Spring is here. The flowers are blooming, the birds are singing, …and the termites are swarming! Many people are predicting a very active swarm season this year based on weather patterns. Don’t worry though, there’s no need to panic. Swarming is a natural phase of a termite colony. When the colony gets to a certain size, winged reproductive forms called alates, termites with wings (also known as swarmers) are produced. The alates hang out in the termite colony (usually underground) until certain weather conditions prompt them to leave. Usually this is a warm spring day following a rain shower. The alates disperse from the colony en masse – thousands at a time. They are males and females that flutter around looking for a mate. Paired couples fall to the ground and break off their wings. The male follows the female around while she searches for a suitable location to start a new colony. Typically this would be moist soil next to a food source, such as under a log or wood pile. There, they create a nuptial chamber and begin producing a new colony that may take several years to become large enough to produce alates.

So why not panic? Even though a termite swarm may contain thousands of individuals and can be quite unnerving to watch, a very small percentage of them actually make it to the point of producing a new colony. Most of the alates get eaten by birds, reptiles, and other insects. Many will land in areas unsuitable for termites such as the top of a building, in a lake or pond, or in a parking lot and they perish. Of the survivors, only a small number will actually find a place with the right conditions to start a new colony. Those that do make it to that point will have to worry about ants, frogs, and small mammals until the colony is large enough to produce soldiers to help protect them. It’s tough being a termite!

It’s not uncommon for some individuals of a termite swarm to wander inside your home. Sometimes they will fly in through openings around windows and doors, vents, or chimneys and you may see a handful of termite alates wandering around, especially in bathrooms where they are drawn to the moisture. Once they come inside they will most certainly die because there are no suitable places inside your home for them to start a new colony – unless you have a really bad water leak and then you would have more problems to worry about. On occasion I have found two wingless alates floating in my toilet. This was probably a male and female that wandered in from the outside, was attracted to the water in the toilet and fell in and drowned. What a horrible way to go! I have gotten strange looks from my wife as I sat crouched over the toilet, staring inside and contemplating the demise of these termites.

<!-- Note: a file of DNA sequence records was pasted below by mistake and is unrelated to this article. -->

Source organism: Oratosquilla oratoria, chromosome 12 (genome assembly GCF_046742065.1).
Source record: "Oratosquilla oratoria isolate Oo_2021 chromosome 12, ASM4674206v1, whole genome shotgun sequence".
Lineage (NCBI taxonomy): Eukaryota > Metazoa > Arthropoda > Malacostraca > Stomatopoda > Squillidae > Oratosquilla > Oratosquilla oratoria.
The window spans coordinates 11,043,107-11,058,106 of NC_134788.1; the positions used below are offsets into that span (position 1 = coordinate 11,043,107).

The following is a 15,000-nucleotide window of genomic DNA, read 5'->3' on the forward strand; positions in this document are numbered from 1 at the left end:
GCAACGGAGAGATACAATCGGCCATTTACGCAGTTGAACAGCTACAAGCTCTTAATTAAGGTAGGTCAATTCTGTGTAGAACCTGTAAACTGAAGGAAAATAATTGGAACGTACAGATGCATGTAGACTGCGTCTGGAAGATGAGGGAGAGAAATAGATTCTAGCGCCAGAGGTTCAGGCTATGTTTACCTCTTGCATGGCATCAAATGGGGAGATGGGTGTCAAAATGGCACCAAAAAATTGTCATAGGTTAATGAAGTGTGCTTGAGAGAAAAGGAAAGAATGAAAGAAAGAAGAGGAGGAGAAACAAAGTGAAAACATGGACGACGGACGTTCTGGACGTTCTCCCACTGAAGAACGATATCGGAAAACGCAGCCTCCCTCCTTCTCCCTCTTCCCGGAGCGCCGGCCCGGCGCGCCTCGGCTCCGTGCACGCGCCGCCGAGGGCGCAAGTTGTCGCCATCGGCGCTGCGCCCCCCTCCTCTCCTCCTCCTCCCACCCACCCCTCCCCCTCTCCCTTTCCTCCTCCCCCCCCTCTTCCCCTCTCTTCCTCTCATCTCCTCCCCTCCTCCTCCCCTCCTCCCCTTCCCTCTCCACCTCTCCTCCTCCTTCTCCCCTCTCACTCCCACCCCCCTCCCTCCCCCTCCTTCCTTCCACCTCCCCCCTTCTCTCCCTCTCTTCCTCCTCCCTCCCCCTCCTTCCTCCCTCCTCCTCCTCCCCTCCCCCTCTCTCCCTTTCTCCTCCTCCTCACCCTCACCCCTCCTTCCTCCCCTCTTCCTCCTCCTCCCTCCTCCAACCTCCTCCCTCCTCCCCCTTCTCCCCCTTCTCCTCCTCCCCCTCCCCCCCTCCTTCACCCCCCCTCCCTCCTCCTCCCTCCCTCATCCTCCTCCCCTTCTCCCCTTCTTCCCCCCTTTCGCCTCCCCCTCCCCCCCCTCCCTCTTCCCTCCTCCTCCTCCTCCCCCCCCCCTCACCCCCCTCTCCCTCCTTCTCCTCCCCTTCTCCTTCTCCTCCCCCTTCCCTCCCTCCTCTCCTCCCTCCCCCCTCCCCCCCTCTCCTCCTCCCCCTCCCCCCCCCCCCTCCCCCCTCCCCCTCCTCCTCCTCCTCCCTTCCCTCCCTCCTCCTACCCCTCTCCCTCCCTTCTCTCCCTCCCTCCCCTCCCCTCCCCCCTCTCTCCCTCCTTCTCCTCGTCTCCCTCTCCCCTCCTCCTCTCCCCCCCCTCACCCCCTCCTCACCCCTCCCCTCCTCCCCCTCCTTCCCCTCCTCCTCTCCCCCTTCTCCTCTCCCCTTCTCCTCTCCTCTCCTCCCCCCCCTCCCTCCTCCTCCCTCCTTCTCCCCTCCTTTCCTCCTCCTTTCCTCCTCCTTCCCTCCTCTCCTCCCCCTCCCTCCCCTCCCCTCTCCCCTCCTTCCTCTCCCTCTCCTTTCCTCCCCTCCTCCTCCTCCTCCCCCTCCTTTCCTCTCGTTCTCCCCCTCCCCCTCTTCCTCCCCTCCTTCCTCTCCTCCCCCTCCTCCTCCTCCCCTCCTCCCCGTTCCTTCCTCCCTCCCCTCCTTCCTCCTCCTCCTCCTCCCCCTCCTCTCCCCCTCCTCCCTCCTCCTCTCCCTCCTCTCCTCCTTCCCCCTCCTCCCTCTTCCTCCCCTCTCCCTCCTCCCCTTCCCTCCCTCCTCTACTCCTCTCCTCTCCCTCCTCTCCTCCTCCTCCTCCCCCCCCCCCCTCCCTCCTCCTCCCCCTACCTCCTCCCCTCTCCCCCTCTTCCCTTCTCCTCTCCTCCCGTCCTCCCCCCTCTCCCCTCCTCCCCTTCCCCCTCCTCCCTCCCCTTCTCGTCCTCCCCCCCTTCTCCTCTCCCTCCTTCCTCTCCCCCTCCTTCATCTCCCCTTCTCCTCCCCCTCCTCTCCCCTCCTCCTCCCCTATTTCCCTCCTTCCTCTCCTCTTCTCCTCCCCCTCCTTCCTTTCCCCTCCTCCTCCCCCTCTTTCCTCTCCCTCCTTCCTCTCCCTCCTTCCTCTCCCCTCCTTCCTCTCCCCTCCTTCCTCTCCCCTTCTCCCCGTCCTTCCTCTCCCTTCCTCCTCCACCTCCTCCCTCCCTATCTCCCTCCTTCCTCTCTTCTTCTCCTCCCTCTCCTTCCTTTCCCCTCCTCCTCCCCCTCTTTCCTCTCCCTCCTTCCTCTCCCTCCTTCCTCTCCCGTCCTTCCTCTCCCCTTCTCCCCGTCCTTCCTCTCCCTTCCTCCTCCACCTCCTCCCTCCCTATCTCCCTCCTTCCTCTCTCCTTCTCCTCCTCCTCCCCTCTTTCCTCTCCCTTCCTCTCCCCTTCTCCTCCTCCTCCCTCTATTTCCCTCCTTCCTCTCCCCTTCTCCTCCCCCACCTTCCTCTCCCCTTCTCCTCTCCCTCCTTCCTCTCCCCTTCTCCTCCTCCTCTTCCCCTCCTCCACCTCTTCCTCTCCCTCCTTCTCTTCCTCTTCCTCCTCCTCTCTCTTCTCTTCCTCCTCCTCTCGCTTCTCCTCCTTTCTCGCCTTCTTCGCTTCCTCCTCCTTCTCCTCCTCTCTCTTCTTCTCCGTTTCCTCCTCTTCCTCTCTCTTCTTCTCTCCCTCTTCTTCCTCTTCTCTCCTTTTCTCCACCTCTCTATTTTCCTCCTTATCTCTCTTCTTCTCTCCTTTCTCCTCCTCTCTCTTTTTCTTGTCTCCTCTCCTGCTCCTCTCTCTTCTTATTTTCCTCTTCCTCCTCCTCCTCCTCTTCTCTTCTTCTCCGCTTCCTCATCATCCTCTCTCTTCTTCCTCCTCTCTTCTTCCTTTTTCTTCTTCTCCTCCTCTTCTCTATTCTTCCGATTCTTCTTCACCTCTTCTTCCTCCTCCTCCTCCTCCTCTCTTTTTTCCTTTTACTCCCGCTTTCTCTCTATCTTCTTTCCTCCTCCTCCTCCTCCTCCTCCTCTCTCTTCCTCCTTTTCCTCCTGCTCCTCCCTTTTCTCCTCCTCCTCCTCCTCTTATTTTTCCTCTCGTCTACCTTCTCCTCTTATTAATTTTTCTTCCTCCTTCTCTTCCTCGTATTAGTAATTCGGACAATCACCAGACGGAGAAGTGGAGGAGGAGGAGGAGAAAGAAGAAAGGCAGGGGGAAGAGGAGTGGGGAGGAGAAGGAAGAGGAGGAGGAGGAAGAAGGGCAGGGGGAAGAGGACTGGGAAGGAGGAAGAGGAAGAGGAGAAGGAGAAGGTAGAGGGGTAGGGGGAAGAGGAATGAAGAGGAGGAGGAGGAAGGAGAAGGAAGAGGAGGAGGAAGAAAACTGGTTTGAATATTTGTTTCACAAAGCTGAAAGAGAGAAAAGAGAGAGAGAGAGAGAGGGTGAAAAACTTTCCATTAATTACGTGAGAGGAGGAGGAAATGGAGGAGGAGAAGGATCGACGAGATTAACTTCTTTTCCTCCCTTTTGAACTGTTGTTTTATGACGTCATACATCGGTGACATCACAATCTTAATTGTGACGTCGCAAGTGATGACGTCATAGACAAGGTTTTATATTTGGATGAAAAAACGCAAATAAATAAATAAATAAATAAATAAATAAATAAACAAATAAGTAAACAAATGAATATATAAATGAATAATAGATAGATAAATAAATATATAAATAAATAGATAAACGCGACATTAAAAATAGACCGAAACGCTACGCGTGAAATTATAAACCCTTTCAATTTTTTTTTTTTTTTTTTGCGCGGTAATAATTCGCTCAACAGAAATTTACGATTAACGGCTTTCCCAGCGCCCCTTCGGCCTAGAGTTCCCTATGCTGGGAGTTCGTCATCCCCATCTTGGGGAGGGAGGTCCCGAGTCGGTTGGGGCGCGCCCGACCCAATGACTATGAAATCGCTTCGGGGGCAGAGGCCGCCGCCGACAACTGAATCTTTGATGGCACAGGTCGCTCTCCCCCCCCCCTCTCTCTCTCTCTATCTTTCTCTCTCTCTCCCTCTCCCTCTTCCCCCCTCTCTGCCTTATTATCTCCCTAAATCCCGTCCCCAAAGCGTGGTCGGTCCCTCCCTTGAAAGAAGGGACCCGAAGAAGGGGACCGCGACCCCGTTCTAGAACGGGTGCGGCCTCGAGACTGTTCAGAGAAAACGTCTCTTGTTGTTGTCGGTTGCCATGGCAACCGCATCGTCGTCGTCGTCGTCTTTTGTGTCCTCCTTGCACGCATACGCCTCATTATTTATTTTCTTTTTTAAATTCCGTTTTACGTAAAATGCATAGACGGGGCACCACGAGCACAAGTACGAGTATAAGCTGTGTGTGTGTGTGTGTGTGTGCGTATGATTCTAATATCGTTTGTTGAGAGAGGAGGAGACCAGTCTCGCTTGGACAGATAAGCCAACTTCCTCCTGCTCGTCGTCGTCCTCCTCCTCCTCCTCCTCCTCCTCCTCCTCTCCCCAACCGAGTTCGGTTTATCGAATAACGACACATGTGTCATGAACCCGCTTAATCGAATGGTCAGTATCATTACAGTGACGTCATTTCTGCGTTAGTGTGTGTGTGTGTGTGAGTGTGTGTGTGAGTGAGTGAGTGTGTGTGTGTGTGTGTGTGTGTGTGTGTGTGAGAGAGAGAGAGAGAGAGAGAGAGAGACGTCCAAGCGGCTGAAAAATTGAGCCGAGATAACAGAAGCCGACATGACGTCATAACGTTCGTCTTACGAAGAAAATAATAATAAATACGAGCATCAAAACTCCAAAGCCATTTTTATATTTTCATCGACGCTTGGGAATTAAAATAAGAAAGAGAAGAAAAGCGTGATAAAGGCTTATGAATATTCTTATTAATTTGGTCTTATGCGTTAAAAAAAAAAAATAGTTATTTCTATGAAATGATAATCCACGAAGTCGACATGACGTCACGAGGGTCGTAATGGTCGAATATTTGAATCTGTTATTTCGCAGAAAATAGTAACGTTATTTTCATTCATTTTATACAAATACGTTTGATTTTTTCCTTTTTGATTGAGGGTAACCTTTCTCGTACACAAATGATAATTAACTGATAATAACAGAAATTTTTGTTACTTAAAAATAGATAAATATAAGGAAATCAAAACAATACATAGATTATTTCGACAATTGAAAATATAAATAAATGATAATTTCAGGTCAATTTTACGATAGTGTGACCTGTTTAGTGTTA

Sometimes termites will swarm inside a structure and it can be frightening having thousands of bugs fluttering around, crawling all over everything. These will all die shortly and not have a chance to create a bunch of new termite colonies in your house. There is no need to spray insecticides and the piles of dead bodies and wings can be removed with a vacuum. However, this is an indication that you do have an active termite infestation and you need to have your house treated.

If you have flying termites swarming in your home you definitely want to call an experienced termite control company, like Terminix Service Inc., to inspect and treat. If you find a few termites wandering inside and you just want to be sure that you do not have an active infestation you can also call us to schedule a free termite inspection.  Sometimes they can swarm in the attic or crawlspace so it’s always better to be safe than sorry.  Let us worry about the termites and you get out and enjoy the warm weather!

Search the Blog